There is also a bit more about the men behind the Milo Tricycle, on this Ipoh Echo link.
The picture shows the Perak XI Football Team (back 1957), in Ipoh. Do you remember them?
Anyone here a fan of spelunking? Hmm…maybe I’ve lost you guys for a minute 😉
Spelunking is the exploration of caves, especially as a hobby. So, back to the question in hand; anyone here been spelunking before? If so, have you come across this cave (picture below)? This place is somewhere in Ipoh, by the way…
Remember the time (back in school) when you received an award for excellent exam results? I remember getting an award for good PMR results (though I can’t recall what the prize was).
Well, back in 1947 Dawn Kathigasu received an award for bravery! The gentleman beside her is Mr A. Aston (British Resident Commissioner for Perak).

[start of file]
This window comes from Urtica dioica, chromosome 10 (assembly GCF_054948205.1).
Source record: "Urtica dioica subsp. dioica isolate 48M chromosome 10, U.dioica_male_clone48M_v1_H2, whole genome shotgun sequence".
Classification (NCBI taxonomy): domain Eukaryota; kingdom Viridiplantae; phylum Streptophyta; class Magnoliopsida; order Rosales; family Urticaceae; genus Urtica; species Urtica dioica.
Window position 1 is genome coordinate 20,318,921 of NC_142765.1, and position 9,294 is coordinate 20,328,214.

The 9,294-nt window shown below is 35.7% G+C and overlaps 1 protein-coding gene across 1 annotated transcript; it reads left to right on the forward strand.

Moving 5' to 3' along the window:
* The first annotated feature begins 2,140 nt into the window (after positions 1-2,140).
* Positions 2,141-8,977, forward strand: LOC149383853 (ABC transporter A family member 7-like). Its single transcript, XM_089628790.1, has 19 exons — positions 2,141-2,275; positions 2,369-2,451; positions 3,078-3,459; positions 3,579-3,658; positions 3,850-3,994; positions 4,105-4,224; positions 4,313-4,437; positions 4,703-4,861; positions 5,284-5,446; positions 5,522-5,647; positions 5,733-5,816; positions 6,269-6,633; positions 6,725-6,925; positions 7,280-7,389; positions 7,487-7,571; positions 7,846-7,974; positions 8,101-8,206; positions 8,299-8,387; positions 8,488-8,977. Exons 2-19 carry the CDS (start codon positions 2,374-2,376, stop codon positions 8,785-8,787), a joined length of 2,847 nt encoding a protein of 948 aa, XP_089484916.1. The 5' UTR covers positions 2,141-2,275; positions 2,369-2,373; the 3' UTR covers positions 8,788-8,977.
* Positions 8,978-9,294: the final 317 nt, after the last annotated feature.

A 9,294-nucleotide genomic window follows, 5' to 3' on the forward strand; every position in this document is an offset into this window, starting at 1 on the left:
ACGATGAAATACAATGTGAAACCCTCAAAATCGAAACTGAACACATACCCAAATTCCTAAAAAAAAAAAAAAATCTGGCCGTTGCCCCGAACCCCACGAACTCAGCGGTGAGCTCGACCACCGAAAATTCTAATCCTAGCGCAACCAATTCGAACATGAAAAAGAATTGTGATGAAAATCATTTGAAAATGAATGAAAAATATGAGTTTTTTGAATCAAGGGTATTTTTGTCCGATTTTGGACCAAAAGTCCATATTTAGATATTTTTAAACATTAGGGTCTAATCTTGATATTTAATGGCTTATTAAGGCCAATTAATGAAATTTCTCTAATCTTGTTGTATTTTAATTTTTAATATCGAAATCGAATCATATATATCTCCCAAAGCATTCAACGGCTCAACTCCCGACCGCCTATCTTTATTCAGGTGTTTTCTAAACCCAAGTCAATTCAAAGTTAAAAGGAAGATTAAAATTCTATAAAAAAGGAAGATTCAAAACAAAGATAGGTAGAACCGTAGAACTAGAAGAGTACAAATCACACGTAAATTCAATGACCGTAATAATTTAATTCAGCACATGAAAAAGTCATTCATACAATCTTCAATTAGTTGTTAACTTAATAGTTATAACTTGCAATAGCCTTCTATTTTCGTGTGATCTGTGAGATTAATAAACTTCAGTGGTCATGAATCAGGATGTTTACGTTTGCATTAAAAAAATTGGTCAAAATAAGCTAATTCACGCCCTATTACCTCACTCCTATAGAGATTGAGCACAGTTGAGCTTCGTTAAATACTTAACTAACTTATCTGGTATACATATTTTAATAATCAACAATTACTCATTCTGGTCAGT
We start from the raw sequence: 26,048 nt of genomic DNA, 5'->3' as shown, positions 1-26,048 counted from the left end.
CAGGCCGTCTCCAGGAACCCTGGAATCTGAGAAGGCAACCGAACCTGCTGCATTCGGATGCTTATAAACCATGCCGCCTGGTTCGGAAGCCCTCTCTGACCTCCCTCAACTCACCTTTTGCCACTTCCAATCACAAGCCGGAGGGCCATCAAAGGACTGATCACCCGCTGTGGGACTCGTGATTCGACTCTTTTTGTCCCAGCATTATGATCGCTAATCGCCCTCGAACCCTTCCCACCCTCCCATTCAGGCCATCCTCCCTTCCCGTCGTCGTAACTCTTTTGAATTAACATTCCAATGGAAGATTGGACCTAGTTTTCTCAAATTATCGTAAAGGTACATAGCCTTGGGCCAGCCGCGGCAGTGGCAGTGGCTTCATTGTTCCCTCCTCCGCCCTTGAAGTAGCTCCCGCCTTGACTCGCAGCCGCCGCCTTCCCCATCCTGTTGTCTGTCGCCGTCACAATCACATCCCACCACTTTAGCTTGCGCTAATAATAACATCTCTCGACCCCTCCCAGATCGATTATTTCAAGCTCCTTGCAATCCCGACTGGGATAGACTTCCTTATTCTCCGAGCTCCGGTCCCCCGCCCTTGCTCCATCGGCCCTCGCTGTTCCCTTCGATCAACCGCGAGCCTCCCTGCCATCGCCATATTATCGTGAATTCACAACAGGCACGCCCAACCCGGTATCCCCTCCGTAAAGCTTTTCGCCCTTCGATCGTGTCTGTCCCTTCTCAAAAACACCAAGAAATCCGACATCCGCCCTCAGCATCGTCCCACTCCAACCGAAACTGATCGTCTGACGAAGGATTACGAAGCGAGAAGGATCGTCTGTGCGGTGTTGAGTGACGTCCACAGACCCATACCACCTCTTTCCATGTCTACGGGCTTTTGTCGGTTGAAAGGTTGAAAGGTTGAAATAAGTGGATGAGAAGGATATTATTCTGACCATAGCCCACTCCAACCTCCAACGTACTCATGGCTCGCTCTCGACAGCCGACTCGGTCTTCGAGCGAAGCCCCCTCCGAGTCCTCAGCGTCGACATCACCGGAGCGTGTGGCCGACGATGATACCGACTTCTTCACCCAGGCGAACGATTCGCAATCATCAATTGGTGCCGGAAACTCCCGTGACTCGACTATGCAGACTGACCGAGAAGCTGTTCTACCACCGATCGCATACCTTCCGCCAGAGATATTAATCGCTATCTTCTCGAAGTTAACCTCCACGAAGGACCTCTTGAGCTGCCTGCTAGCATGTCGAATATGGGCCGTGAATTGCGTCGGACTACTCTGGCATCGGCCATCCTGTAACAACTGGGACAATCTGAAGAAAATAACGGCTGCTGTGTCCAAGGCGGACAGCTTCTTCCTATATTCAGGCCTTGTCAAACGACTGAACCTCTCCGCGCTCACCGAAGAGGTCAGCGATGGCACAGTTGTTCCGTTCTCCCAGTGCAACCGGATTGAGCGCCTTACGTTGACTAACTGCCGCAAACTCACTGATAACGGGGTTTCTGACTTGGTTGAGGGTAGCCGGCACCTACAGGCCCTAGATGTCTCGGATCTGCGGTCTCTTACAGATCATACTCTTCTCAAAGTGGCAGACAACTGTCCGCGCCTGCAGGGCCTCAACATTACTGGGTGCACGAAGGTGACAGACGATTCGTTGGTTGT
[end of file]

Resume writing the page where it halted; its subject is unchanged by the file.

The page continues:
On this date, in 1948, the movie “The Boy with Green Hair” played at Ruby in Ipoh. Anyone watched this movie? Did Peter’s hair turn back to its original colour?
When The Falcons had to end due to their manager quitting, the band members, Joe Chin, Michael Ho, Christopher Choong and Thomas Ham decided to concentrate on their education, leaving the stuffed Falcon (the band’s mascot) with Christopher. But not long after that, Joe and Michael found two other guys, (Kenny Ham, Thomas’ brother and Vincent Joseph, his cousin), who shared their interest and together they formed ‘The Teenage Fentons‘….
Just wondering…any of the members of the Teenage Fentons still around? We’d love to hear from you 🙂
This play opened in 1938. Some of you may be too young to recall this…or were not even born yet. Then, there was a 1952 film produced and directed by Cecil B. DeMille. A similar production came out in 2017 (titled “The Greatest Showman”), which also revolved around the famed duo Barnum & Bailey.